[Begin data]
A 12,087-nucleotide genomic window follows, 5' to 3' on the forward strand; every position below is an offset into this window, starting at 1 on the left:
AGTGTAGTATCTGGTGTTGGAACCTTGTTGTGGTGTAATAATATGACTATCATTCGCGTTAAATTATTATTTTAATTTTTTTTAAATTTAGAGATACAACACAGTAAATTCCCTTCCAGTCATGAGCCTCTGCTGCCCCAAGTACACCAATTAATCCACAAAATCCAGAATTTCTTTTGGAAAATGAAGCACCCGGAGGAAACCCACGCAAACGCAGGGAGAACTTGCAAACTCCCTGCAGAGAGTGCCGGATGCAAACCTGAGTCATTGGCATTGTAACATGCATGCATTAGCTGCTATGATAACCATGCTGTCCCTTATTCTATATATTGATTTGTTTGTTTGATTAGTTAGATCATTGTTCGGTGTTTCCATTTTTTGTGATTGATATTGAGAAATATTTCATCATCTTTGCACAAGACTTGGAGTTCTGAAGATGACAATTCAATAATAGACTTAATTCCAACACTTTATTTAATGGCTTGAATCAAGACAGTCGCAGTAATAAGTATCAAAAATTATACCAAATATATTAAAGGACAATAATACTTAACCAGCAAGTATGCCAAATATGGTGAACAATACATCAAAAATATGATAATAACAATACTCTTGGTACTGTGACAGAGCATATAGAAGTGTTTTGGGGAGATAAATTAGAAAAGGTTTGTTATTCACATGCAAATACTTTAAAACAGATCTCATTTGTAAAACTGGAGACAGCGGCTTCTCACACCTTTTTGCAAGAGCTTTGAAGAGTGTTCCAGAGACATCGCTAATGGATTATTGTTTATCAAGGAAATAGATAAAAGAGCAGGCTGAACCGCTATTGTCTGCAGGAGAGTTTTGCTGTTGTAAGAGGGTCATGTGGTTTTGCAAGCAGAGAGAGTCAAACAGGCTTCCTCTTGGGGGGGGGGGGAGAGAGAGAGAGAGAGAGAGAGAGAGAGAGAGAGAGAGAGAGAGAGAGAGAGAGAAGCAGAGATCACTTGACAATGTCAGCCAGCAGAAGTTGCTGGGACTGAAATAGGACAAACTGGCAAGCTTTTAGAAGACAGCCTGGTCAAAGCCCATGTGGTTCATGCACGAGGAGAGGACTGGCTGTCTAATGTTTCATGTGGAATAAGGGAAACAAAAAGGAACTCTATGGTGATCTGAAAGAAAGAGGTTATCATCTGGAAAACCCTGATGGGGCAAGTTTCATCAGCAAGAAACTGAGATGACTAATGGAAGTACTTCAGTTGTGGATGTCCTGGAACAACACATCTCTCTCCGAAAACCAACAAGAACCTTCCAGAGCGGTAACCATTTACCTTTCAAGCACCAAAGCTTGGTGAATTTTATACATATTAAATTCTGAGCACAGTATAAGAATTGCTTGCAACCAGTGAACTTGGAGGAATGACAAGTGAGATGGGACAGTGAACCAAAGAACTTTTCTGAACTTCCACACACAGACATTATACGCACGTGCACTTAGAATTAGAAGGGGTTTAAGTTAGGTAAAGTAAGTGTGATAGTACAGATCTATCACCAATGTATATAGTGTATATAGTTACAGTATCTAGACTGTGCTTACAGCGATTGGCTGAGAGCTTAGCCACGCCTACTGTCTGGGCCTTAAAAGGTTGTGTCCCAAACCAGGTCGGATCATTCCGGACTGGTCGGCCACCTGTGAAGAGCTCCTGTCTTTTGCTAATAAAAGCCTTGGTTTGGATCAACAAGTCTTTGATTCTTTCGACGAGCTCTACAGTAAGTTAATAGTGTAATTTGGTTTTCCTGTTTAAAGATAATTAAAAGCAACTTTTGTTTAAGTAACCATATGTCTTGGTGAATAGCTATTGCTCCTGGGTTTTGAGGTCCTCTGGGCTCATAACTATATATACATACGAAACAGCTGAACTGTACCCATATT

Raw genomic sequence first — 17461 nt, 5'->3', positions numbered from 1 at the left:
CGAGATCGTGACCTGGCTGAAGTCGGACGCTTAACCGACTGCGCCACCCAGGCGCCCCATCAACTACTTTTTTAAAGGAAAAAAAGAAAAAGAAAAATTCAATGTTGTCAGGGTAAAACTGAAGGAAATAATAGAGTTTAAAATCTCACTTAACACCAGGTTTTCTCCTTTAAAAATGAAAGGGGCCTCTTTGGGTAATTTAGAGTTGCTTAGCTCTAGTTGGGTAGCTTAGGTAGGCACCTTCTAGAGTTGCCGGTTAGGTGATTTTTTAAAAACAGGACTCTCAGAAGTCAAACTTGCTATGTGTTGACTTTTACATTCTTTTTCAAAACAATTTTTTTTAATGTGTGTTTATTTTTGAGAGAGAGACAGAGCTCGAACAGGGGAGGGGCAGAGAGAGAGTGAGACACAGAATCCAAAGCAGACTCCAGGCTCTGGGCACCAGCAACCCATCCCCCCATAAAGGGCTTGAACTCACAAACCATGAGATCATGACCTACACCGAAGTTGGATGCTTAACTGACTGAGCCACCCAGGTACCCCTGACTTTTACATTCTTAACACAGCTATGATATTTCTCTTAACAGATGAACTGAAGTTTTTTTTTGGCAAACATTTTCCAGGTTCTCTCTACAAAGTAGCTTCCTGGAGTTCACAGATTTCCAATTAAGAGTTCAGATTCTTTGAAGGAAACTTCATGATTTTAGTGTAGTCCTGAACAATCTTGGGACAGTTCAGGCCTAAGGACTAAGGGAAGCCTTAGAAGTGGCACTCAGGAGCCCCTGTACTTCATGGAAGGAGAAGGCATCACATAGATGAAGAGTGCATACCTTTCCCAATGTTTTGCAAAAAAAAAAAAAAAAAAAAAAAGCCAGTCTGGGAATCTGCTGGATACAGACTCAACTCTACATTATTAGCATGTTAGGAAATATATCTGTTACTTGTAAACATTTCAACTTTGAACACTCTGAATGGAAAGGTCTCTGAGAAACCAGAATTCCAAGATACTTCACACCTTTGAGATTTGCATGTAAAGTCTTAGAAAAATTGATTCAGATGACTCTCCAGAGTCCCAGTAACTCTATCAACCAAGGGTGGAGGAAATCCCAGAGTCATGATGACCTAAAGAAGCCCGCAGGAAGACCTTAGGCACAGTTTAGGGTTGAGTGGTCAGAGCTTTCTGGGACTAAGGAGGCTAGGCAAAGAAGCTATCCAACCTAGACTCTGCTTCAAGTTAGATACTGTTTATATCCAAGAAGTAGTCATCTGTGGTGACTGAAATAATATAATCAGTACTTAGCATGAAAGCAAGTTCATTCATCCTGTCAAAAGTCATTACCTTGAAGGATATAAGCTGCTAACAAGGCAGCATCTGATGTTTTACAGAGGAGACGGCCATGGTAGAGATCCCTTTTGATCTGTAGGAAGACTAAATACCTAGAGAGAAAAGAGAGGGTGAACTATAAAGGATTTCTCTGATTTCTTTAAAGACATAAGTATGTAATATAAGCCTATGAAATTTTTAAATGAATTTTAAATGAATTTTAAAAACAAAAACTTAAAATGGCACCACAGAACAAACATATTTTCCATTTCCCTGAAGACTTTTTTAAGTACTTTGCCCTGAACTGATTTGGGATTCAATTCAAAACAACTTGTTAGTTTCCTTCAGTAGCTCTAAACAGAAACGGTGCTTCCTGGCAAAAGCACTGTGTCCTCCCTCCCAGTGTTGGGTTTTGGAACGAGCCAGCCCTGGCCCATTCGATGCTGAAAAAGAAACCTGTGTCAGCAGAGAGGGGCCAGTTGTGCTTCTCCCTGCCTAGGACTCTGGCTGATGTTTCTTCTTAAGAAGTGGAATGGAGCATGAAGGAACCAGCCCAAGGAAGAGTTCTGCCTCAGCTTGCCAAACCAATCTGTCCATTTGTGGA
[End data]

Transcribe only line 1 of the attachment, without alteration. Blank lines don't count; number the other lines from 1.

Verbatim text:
A 12,087-nucleotide genomic window follows, 5' to 3' on the forward strand; every position below is an offset into this window, starting at 1 on the left: